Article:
Battle for Bakhmut takes peak stage in the conflict in Ukraine


The six-month battle for the Ukrainian The city of Bakhmut has been the longest and bloodiest battle of the war so far. Little known outside Ukraine before the Russian invasion, Bakhmut has become a symbol of the country’s fortitude and perseverance in the face of the Kremlin’s onslaught.

The Ukrainian leadership again pledged this week to continue defending the city, but some observers have warned it could be too dangerous and expensive to stick to. Here’s a look at Bakhmut, the battle and its possible consequences.


Bakhmut, with a pre-war population of over 70,000, was an important salt and gypsum mining center in the Donetsk region of the country’s industrial heartland, known as the Donbas.

The city was also known for its sparkling wine production in historic underground caves. Its wide, tree-lined avenues, lush parks and stately downtown with imposing late 19th-century buildings made it a popular tourist attraction.

When a separatist insurgency swept Donbas in April 2014, weeks after Moscow’s illegal annexation of Ukraine’s Crimean peninsula, Russian-backed separatists gained control of the city but lost it a few months later.


Russian forces first attempted to recapture Bakhmut in early August, but were pushed back.

Fighting eased in the following months as the Russian army faced Ukrainian counter-offensives in the east and south, but resumed in full swing late last year. In January, the Russians captured the salt mining town of Soledar, just a few miles north of Bakhmut, and advanced to the city’s outskirts.

The relentless Russian bombardment has reduced Bakhmut to a smoldering wasteland with few buildings still standing. Russian and Ukrainian soldiers fought fierce house-to-house fighting in the ruins.

Soldiers from Russia’s private Wagner Group contractor have led the offensive, marching on “the corpses of their own troops,” as Ukrainian officials put it. In late February, the Russians approached the only highway leading out of the city and shelled it with artillery, forcing the Ukrainian defenders to rely increasingly on country roads, which are difficult to use before the ground dries up.


Ukrainian authorities have hailed the city as the invincible “Bakhmut Fortress” that has destroyed waves of Russian attackers.

As Russian mobs approached the city, a presidential aide last week warned that the military could “strategic retreat” if necessary. But on Monday, Ukrainian President Volodymyr Zelenskyy and his top generals decided that the army will continue to defend Bakhmut and reinforce its troops there.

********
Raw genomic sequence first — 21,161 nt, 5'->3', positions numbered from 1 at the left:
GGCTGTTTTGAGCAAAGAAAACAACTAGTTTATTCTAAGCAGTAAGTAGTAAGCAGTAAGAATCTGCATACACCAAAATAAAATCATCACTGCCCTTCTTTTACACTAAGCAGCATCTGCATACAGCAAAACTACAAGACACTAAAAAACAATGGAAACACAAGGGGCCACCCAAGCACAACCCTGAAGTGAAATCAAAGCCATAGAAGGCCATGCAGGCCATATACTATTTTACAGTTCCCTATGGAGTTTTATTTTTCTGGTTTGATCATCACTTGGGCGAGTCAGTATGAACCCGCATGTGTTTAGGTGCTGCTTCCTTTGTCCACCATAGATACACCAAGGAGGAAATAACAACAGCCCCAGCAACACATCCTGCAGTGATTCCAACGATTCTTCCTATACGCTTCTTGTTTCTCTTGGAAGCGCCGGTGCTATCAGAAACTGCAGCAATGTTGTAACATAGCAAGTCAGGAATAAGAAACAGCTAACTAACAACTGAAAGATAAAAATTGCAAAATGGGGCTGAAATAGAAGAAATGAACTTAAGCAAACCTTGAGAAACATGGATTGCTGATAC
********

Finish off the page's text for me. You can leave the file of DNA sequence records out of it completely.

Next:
For the Kremlin, the capture of Bakhmut is essential to achieving its stated goal of taking full control of Donetsk, one of four Ukrainian regions that Moscow illegally annexed in September.

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Russian Defense Minister Sergei Shoigu said on Tuesday that capturing Bakhmut would allow Russia to push its offensive deeper into the region. Yevgeny Prigozhin, the rogue millionaire who owns the Wagner Group, accused his troops of destroying the best Ukrainian units in Bakhmut to prevent them from launching attacks elsewhere.

At the same time, he sharply criticized the Russian Defense Ministry for failing to supply Wagner with ammunition in remarks that reflected his longstanding tensions with the military’s top ranks and highlighted problems that could delay the Russian offensive.


Military experts note that Ukraine has turned Bakhmut into a meat grinder for the most capable Russian armed forces.

“It has served its purpose by basically being the anvil on which so many Russian lives have been broken,” Lord Richard Dannatt, the former Chief of the General Staff of the British Armed Forces, told Sky News.

Phillips P. O`Brien, a professor of strategic studies at the University of St Andrews, said the battle of Bakhmut “confirms that the Russian military is still struggling with basic operations.”

He noted that the Kremlin’s continued emphasis on land-grabbing, regardless of losses, means that “Russian strategic targets are bleeding the Russian military immensely”. While Ukrainian and Western officials pointed out that Russian combat losses far exceeded Ukrainian, some observers argued that the defense of Bakhmut diverted Ukrainian resources that could be used in a planned counter-offensive later in the spring.

Michael Kofman, director of Russia studies at CAN, a Washington-based think tank, noted that Ukraine’s defenders “achieved a lot by spending Russian manpower and ammunition,” but added that it might be wise for Ukraine to deploy its troops to save for the future. offensive operations. “Strategies may reach points of diminishing returns,” and given that Ukraine is “trying to divert resources on an offensive, this could hinder the success of a more important operation,” he said.


Ukrainian and Western officials insist that a Ukrainian withdrawal from Bakhmut will have no strategic significance or change the course of the conflict. The Ukrainian army has already reinforced the defense lines west of Bakhmut to block the Russian advance if Ukrainian troops finally withdraw from the city. The nearby town of Chasiv Yar, on a hill just a few miles to the west, could become the next stronghold against the Russians. Further west are Kramatorsk and Sloviansk, the heavily fortified Ukrainian strongholds in Donetsk.

And even if the Russian army tries to continue its offensive in Donetsk, it must keep large contingents in other parts of the Donbas and in the southern Zaporizhzhia region, where Ukrainian forces are expected to launch their next counter-offensive.

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